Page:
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SOLVED: Day 14: checkpoint 9

Forums > 100 Days of SwiftUI


The challenge is to:

  • write a function that accepts an optional array of intergers, and returns one of those intergers randomly
  • if the array is missing or empty, return a new random number in the range 1 through 100
  • write the function is one line of code

Without reading the third instruction, I tried to use what I understood about Guard Let to solve this problem. Once I saw the 3rd instruction and listened to the hints, I solved it. However I realise that I must mis-understand how guard let works, because my code doesn't compile when I think it ought to.

func randomSelector3(of array: [Int]?) -> Int {
    guard let array = array else {
        return Int.random(in: 1...100)

    return array.randomElement()

with this function I get the error next to return array.randomElement() saying : Value of optional type 'Int?' must be unwrapped to a value of type 'Int'

My understanding is that once the guard let method has been passed, the variable array is no longer an Optional. I have already unwrapped the value by virtue of using the guard let at the top of the function.

Can someone please explain why the error is suggesting that array hasn't been unwrapped, even when it's passed the guard let mechanism?



Think you getting confused with your optional.

Your parameter array is optional and the guard does unwrap that optional, however randomElement() will also give you an optional Int as the complier does not know if there will be any items in the array. So you need to handle it. You can force unwrap it with! as You know that there will some items in the array or better is to nil coalescing (even though the default will not be called).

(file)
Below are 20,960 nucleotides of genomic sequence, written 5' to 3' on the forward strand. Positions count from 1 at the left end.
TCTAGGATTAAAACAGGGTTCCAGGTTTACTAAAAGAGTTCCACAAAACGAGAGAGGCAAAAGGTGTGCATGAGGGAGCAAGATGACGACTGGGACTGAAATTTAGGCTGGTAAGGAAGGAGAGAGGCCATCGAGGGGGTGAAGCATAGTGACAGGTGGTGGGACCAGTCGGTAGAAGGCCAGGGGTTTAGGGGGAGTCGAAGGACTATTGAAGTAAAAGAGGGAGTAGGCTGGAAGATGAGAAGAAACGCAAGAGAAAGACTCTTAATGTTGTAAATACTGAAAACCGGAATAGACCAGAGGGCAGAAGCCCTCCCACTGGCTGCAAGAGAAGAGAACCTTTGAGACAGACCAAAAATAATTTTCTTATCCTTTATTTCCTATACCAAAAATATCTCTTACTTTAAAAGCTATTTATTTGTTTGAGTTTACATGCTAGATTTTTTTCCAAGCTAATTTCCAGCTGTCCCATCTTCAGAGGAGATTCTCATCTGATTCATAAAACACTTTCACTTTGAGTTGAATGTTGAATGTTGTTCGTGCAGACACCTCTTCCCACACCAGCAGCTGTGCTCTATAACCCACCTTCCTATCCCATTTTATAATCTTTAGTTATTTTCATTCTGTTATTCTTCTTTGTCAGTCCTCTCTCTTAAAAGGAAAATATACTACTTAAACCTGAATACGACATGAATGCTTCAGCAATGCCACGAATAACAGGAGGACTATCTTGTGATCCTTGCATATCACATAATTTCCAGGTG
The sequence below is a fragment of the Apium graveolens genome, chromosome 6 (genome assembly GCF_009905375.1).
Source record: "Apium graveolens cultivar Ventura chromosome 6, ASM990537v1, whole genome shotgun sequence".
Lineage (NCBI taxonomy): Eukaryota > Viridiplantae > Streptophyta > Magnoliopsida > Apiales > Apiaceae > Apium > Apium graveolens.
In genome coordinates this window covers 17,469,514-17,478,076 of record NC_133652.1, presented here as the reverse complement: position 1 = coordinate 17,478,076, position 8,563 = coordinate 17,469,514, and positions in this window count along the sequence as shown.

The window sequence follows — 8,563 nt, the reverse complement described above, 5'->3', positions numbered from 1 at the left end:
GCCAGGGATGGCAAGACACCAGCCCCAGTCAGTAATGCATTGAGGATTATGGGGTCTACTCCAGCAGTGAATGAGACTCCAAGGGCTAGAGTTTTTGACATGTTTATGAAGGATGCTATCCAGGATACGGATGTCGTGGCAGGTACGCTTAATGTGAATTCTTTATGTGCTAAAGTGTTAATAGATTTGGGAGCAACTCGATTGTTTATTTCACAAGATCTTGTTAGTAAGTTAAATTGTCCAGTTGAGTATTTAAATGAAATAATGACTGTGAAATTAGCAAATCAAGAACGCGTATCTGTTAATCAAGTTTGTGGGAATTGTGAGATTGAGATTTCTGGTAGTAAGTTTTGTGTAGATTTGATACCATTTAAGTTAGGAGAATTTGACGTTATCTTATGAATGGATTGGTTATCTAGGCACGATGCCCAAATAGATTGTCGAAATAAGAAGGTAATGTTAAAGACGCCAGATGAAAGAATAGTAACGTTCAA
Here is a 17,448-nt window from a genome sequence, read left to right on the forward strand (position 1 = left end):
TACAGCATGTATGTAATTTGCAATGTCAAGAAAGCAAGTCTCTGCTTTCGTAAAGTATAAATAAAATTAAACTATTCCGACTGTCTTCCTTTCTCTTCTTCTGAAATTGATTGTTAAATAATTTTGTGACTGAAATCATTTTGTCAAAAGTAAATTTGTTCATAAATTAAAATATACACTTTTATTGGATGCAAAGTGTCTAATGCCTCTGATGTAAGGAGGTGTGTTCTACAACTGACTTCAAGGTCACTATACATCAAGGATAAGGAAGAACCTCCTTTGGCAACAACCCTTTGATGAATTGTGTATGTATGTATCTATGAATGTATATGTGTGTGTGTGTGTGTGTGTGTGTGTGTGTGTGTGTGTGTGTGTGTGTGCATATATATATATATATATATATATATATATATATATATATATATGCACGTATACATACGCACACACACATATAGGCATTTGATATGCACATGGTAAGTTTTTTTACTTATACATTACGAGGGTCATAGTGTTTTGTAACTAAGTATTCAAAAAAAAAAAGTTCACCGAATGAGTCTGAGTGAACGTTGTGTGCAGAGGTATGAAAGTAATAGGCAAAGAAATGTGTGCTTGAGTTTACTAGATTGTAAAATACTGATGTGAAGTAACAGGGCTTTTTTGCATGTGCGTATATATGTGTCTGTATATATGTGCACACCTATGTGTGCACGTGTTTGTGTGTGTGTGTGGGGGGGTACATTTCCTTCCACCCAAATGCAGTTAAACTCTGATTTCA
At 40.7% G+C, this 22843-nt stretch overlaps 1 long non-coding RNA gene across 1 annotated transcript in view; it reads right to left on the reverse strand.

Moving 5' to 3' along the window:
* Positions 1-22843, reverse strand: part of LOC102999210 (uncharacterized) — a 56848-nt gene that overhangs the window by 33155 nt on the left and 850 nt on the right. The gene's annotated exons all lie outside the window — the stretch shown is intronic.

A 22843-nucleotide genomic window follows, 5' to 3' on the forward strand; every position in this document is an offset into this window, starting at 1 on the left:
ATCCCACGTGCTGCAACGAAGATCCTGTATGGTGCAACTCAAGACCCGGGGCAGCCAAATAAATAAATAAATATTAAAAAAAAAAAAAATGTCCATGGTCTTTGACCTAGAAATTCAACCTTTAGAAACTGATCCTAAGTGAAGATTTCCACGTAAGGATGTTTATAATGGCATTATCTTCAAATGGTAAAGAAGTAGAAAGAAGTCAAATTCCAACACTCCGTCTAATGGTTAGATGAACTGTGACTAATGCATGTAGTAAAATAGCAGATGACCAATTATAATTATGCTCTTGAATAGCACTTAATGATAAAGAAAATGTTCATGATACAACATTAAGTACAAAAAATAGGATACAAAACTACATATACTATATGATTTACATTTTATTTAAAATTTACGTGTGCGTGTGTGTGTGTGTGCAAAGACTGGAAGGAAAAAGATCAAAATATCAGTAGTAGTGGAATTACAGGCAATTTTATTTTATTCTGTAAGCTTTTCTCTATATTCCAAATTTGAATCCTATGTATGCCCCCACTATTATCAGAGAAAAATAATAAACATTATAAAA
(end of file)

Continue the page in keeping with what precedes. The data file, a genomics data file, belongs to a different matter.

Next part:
func randomSelector3(of array: [Int]?) -> Int {
    guard let array = array else {
        return Int.random(in: 1...100)
    // return array.randomElement()! <- One option
    return array.randomElement() ?? 0


Thanks very much. I understand now. I thought it was asking for that because I hadn't unwrapped it with the guard. But instead its just the function I'm calling in and of itself returns an optional, regardless of the guard let above. I get it. Thanks!


You can option click on .randomElement() in Xcode to display a definition of it.


Optionals are still hard to handle, but it gets clearer from day to day...

func randomChoice(of myIntArray: [Int]?) -> Int {
    return myIntArray?.randomElement() ?? Int.random(in: 1...100)

print (randomChoice(of: []))
print (randomChoice(of: [1,2,3,4]))

// Why that? 
print (randomChoice(of: ))
// prints out "(Function)"

I don't understand, why it prints (Function), when I don't give an array into the function? The array is optional. Doesn't that mean, if there is no array at all, it should just print out an "Int.random(in: 1...100)"?


print (randomChoice(of: ))

In this code you are passing a reference to a function, not calling the function. You still need to pass something in the parameter, even if the array doesn't exist.

print(randomChoice(of: nil))

This is how you would call the function without supplying an array.


My personal soltion:

func funzioTest9( para : [Int]?) -> Int? { para?.randomElement() ?? Int.random(in: 1...100)


let provino = funzioTest9(para:[] )



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